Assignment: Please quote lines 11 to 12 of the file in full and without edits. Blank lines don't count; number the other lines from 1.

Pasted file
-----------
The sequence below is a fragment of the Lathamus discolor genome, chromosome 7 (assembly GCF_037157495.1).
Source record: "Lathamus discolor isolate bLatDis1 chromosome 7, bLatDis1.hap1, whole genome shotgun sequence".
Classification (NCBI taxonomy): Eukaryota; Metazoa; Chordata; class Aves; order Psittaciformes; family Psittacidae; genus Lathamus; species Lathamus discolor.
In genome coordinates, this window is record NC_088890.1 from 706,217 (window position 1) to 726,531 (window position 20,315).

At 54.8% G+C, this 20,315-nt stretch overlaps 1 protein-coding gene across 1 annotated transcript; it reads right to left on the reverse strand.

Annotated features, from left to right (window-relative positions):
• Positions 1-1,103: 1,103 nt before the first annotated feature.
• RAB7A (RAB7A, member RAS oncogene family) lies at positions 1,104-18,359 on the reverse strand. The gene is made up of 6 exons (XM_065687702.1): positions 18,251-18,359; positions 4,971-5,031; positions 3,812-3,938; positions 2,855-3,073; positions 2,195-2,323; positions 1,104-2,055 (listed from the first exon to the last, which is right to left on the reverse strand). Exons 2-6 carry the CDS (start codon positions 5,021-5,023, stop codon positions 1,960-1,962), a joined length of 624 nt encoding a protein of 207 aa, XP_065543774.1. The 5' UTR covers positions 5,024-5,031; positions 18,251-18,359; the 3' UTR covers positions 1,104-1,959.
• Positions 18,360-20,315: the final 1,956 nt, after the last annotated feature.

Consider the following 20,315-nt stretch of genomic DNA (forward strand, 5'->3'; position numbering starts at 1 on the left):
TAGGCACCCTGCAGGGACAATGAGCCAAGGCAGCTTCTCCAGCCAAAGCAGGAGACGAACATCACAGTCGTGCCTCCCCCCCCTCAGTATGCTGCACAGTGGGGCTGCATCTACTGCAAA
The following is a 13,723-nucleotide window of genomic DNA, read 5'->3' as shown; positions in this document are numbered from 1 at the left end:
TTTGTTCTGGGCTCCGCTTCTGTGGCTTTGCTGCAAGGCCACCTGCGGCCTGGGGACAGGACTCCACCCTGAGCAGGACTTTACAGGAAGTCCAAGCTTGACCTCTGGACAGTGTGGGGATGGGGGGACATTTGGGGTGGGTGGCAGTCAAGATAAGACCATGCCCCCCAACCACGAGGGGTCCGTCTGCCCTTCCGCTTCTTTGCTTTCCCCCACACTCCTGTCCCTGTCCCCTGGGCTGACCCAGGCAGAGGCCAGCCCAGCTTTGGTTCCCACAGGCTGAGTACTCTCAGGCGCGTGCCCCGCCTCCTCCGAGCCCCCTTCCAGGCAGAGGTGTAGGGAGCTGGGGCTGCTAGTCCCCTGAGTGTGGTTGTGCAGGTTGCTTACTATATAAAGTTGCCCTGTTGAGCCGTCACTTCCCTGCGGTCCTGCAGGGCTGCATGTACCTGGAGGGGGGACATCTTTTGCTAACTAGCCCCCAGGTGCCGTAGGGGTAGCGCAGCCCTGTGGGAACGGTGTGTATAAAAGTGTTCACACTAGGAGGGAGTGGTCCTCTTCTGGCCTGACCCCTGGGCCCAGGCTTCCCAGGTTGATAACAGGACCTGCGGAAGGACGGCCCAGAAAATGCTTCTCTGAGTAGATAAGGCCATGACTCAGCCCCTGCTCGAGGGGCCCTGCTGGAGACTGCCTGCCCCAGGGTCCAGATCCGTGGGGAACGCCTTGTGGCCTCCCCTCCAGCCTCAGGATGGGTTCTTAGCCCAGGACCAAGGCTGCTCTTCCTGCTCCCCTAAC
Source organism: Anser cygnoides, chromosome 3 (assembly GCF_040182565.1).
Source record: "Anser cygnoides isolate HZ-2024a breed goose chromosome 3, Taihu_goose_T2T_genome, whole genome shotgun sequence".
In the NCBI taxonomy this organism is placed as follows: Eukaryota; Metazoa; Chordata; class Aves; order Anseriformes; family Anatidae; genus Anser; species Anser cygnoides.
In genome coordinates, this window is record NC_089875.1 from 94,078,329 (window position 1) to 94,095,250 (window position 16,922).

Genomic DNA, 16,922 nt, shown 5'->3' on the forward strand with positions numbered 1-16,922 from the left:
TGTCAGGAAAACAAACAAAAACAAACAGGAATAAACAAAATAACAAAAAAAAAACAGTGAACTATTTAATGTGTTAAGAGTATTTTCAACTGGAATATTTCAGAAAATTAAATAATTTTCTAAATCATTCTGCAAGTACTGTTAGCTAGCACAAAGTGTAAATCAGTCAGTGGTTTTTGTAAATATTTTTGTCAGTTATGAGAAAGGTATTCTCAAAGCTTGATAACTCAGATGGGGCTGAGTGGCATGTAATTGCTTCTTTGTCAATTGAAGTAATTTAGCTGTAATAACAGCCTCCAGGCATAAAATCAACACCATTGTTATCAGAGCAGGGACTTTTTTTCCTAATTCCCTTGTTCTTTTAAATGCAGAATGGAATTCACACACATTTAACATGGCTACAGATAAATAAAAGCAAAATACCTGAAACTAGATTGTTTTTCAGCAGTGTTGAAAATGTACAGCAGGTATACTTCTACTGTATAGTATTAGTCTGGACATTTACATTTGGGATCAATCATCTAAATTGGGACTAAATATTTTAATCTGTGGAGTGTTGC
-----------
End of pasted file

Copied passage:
TAGGCACCCTGCAGGGACAATGAGCCAAGGCAGCTTCTCCAGCCAAAGCAGGAGACGAACATCACAGTCGTGCCTCCCCCCCCTCAGTATGCTGCACAGTGGGGCTGCATCTACTGCAAA
The following is a 13,723-nucleotide window of genomic DNA, read 5'->3' as shown; positions in this document are numbered from 1 at the left end: